Dubai business laws further invalidate the requirement for commercial companies to have a Dubai citizen as a major shareholder or agent, hence, giving full ownership to foreigners of all nationalities of onshore companies established by them.

Bankruptcy Law

Bankruptcy Law is one of the most talked-about business laws in Dubai. This is because of the hassle it caused in 2008 and settling said hassle in 2017. Therefore, it is essential to understand this business law properly before deciding.

Federal Law No. 18 (1993), or the old law, aligned itself to the framework of the Commercial Companies Law, the Civil Code, and the Commercial transactions law. Due to this, owners who declared bankruptcy faced harsh consequences and criminal charges. With the new law, Federal Law No. 9 (2016), the business law has set up a Financial Restructuring Committee and strives to find new alternatives to insolvency. Overall, the law is less harsh and more understanding for individuals. Thereby making Dubai’s business sector a booming industry where everyone feels secure in their investments.

However, it is always a good idea to advance with caution. This is because the laws may provide more leeway, but they are still stringent and very strict with their penalties. Prison sentences of up to 5 years and a fine of Dh 1 million are not uncommon if you mess with this business law.

Economic substance regulations

The Economic Substance Regulations or the ESR (Cabinet of Ministers Resolution No. 31 of 2019), as issued on 30th April 2019, conform with UAE’s commitment towards ensuring the corporation and transparency in international taxation. Under these regulations, companies coming within the ambit of free zone companies and companies carrying out ‘Relevant Activities’ as provided in the regulations are required to maintain an adequate ‘economic presence’ in the country.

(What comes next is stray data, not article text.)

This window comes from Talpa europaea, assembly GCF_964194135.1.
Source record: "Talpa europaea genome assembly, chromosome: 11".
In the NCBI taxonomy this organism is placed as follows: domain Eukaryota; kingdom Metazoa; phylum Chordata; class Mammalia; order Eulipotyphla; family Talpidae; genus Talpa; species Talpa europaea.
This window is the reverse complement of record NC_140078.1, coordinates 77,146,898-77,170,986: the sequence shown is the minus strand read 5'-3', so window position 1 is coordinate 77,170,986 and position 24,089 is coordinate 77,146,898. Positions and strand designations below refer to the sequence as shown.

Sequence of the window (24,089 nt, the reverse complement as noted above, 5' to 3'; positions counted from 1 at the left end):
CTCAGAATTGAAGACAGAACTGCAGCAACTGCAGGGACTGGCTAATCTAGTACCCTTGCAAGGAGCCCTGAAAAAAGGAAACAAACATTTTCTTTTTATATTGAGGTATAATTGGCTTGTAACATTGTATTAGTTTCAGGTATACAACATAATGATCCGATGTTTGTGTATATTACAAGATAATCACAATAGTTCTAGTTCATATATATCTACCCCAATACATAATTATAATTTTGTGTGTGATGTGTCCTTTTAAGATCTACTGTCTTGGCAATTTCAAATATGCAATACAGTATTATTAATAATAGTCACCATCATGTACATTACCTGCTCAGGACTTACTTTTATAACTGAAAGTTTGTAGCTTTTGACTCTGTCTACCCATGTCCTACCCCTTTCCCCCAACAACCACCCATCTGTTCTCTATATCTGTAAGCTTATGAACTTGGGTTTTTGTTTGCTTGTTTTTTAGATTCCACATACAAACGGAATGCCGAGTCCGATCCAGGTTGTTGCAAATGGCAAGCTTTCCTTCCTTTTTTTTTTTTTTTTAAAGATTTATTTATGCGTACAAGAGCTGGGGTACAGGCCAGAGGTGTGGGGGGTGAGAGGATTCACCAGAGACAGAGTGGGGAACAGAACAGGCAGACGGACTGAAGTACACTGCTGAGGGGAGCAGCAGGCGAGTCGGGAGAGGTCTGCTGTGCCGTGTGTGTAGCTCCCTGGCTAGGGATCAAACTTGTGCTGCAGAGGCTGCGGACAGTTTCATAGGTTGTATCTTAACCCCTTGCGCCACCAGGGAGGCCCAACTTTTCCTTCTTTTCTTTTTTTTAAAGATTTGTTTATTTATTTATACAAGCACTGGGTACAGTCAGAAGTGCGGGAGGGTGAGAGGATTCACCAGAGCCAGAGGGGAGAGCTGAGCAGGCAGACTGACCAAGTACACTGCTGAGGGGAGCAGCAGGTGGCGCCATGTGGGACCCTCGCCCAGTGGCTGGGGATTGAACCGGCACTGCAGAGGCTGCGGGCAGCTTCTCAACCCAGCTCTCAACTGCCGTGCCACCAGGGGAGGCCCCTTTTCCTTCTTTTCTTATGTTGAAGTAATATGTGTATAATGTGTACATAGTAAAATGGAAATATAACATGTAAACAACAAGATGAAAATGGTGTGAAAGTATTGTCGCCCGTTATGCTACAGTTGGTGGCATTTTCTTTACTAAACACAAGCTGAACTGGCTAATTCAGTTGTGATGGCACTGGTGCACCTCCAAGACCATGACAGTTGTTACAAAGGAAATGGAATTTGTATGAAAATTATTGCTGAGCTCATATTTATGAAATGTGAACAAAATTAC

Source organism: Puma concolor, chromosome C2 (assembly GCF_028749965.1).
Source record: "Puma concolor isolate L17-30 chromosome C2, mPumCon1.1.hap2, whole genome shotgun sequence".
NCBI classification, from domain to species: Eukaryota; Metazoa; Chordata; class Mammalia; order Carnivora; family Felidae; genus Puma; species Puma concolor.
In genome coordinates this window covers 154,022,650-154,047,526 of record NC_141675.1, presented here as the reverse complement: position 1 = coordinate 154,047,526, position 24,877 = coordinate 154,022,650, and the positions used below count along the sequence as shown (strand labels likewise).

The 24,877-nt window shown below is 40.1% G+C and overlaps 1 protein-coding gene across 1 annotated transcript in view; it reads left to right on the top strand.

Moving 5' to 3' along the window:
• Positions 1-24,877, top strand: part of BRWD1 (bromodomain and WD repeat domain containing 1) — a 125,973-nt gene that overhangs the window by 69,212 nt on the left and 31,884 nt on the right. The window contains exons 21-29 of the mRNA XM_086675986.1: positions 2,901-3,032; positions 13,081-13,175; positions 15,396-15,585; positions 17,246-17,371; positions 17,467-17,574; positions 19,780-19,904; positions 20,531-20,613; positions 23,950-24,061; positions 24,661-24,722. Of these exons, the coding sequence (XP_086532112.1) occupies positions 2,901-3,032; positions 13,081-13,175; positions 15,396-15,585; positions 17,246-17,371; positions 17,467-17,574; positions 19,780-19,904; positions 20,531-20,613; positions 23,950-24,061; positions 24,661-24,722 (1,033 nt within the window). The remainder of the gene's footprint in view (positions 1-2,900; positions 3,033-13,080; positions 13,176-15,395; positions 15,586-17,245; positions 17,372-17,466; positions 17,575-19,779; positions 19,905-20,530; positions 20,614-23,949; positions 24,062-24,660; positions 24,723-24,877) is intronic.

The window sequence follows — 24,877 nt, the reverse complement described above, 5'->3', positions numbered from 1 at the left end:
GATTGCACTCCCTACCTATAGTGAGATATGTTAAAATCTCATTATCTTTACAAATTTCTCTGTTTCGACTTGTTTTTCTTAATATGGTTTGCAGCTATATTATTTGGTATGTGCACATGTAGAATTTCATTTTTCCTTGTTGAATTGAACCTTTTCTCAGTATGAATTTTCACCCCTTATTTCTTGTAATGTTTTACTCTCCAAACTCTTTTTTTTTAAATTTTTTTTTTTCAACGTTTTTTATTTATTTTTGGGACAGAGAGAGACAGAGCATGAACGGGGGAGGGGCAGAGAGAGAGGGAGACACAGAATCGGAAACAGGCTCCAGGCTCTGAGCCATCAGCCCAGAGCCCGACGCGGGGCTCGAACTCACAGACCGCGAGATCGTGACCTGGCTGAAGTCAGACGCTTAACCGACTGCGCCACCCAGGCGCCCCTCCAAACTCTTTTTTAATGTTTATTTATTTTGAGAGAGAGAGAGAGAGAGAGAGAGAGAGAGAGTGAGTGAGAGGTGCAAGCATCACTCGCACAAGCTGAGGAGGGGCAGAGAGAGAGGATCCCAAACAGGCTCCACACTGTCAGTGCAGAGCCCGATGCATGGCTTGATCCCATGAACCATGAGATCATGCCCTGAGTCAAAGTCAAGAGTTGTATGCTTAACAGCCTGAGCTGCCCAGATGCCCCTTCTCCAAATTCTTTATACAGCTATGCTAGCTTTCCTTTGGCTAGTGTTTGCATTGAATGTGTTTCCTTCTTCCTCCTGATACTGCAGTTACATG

The application of these regulations commenced for the financial years commencing from 1st January 2019. Businesses that come within the ambit of these regulations are required to submit an annual notification form to their respective regulatory authority, along with the submission of an Economic Substance Report, which is required to be submitted within 12 months from the end of any financial year. 

If the business has not earned any income from any ‘Relevant Activity’, or if the legislation has exclusively exempted the activity, then these requirements are not required to be fulfilled. However, a notification form is still required to be submitted. 

Failure to comply with these regulations results in penalties, administrative sanctions, and/or the revocation, suspension, or non-renewal of an entity’s trade license/permit. 

Regulations for an individual in the business economy

If you are an individual who wishes to commence a new business in UAE, you are required to follow a few regulations related to economy and exchange. Some of the essential pre-requisites for starting a business in any of the UAE Emirates, including Dubai, are:

  • Obtaining business licenses covering a wide range of trading actions. 
  • Obtaining proficient licenses covering professions, administration, craftsmen and specialists.
  • Obtaining mechanical licenses for setting up any modern or manufacturing activity

These licenses are provided by the Department of Economic Development, which is specific for each Emirate of the UAE. Certain businesses may require additional permission from the various ministries of the region, including the Central Bank of UAE, the Ministry of Economy and Commerce, etc.